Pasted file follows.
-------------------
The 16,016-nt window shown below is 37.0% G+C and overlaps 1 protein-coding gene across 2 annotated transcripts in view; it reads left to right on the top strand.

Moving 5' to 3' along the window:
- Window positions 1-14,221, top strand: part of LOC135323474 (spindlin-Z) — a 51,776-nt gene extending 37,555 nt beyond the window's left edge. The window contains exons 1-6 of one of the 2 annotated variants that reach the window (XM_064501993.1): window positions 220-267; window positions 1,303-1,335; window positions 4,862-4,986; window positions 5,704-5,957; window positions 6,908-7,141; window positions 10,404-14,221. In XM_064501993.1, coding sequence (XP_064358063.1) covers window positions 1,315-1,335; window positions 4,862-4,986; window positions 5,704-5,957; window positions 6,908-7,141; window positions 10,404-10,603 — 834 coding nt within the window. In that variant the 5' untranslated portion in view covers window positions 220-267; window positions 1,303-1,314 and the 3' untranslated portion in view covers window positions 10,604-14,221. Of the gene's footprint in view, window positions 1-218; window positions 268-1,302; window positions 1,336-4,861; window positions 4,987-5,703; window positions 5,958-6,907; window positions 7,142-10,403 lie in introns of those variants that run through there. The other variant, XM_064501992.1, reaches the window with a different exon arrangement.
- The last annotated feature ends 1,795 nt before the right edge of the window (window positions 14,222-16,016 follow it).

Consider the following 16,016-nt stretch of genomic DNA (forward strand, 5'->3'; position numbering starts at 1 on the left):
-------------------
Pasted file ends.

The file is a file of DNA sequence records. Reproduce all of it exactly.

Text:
The 16,016-nt window shown below is 37.0% G+C and overlaps 1 protein-coding gene across 2 annotated transcripts in view; it reads left to right on the top strand.

Moving 5' to 3' along the window:
- Window positions 1-14,221, top strand: part of LOC135323474 (spindlin-Z) — a 51,776-nt gene extending 37,555 nt beyond the window's left edge. The window contains exons 1-6 of one of the 2 annotated variants that reach the window (XM_064501993.1): window positions 220-267; window positions 1,303-1,335; window positions 4,862-4,986; window positions 5,704-5,957; window positions 6,908-7,141; window positions 10,404-14,221. In XM_064501993.1, coding sequence (XP_064358063.1) covers window positions 1,315-1,335; window positions 4,862-4,986; window positions 5,704-5,957; window positions 6,908-7,141; window positions 10,404-10,603 — 834 coding nt within the window. In that variant the 5' untranslated portion in view covers window positions 220-267; window positions 1,303-1,314 and the 3' untranslated portion in view covers window positions 10,604-14,221. Of the gene's footprint in view, window positions 1-218; window positions 268-1,302; window positions 1,336-4,861; window positions 4,987-5,703; window positions 5,958-6,907; window positions 7,142-10,403 lie in introns of those variants that run through there. The other variant, XM_064501992.1, reaches the window with a different exon arrangement.
- The last annotated feature ends 1,795 nt before the right edge of the window (window positions 14,222-16,016 follow it).

Consider the following 16,016-nt stretch of genomic DNA (forward strand, 5'->3'; position numbering starts at 1 on the left):